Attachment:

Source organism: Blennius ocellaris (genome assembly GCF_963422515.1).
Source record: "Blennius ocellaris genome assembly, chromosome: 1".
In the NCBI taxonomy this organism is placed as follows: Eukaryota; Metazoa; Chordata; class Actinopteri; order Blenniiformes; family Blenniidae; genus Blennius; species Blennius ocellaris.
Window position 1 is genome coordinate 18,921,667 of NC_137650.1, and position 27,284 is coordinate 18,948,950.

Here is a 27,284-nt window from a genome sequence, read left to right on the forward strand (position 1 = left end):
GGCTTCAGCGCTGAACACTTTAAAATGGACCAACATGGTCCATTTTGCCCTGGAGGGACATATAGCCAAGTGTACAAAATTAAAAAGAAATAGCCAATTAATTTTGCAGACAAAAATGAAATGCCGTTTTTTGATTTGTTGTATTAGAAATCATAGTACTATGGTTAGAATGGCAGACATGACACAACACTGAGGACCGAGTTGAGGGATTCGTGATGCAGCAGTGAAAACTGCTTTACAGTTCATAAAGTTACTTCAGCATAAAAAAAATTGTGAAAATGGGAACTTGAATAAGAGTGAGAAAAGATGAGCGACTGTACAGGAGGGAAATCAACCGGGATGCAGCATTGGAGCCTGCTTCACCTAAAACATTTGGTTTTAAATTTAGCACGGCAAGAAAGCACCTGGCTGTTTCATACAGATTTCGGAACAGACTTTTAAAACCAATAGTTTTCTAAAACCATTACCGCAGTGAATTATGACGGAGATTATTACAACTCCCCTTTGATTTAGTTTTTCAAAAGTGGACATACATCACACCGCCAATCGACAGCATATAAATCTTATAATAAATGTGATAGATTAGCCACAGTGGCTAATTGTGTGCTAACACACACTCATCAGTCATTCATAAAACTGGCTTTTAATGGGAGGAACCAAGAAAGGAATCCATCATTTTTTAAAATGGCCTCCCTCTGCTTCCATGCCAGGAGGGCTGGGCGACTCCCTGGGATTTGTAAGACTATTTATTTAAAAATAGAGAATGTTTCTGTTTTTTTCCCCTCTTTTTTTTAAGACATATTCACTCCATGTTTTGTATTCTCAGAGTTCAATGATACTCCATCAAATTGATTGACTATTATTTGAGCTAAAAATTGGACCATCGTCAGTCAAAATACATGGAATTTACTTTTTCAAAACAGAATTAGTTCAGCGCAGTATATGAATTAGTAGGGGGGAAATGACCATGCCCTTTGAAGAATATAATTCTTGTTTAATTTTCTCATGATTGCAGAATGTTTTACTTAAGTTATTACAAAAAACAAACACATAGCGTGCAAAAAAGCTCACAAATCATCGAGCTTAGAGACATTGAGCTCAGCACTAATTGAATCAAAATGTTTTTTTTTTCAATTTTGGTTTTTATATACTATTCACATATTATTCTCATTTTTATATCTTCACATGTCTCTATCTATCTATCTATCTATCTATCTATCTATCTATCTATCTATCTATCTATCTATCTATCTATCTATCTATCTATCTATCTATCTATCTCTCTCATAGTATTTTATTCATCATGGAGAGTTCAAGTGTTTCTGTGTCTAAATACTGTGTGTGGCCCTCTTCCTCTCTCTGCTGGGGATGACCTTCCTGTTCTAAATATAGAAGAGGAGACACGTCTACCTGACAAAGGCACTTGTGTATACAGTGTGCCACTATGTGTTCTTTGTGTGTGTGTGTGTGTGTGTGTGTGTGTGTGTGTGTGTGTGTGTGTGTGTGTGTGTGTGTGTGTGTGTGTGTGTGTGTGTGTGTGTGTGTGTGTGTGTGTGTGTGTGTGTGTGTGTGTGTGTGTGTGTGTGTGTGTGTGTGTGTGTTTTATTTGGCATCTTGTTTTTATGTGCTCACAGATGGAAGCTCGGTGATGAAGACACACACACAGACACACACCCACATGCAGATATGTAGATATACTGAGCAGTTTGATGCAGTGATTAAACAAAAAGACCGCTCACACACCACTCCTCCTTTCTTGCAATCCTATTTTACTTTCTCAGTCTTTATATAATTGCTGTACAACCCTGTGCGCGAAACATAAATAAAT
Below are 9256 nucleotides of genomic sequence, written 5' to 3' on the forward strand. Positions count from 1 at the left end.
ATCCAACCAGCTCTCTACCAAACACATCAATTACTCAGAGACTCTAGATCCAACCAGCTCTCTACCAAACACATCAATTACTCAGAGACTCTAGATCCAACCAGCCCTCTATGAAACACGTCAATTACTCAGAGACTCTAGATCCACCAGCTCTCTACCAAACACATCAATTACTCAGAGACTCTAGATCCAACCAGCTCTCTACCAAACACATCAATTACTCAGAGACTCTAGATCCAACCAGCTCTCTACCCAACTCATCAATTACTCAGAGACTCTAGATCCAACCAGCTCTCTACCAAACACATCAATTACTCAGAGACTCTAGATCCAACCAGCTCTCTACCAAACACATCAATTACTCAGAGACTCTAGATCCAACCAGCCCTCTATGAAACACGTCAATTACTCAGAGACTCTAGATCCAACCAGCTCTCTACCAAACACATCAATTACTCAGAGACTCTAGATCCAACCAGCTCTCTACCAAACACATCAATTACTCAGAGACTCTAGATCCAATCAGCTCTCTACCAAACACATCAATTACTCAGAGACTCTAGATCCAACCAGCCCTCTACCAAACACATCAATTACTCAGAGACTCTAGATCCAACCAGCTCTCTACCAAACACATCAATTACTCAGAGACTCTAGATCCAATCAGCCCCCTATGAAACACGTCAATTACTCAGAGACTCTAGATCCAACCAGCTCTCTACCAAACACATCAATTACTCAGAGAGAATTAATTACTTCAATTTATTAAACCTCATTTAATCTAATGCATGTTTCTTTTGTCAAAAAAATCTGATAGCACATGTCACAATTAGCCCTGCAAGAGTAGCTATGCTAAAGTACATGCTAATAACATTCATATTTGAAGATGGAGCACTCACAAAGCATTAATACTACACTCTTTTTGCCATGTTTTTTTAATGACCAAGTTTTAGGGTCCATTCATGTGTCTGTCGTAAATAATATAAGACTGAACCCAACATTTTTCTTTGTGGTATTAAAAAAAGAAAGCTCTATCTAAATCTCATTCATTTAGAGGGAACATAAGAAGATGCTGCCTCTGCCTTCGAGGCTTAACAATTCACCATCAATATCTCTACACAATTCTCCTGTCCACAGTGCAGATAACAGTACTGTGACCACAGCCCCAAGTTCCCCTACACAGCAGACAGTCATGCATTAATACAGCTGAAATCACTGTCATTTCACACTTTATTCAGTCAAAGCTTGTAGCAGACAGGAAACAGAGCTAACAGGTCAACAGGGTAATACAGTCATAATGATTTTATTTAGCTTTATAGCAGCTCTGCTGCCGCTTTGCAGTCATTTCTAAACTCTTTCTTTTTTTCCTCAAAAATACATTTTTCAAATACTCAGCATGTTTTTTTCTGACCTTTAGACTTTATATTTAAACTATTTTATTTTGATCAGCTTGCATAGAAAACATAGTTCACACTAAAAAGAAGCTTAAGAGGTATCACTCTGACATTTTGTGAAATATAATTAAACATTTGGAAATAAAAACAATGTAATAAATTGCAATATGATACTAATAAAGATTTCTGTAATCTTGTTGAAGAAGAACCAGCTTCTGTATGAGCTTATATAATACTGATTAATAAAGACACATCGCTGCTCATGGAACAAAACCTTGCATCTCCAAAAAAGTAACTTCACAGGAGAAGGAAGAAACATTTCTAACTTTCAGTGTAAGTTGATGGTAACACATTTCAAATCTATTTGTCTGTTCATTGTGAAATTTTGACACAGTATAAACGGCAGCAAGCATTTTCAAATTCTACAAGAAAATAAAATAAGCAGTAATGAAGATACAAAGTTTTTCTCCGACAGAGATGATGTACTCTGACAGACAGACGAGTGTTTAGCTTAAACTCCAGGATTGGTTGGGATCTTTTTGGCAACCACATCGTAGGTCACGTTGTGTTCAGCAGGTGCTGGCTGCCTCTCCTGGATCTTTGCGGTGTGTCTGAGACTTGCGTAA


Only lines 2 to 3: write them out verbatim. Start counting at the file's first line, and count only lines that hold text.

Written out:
Source record: "Blennius ocellaris genome assembly, chromosome: 1".
In the NCBI taxonomy this organism is placed as follows: Eukaryota; Metazoa; Chordata; class Actinopteri; order Blenniiformes; family Blenniidae; genus Blennius; species Blennius ocellaris.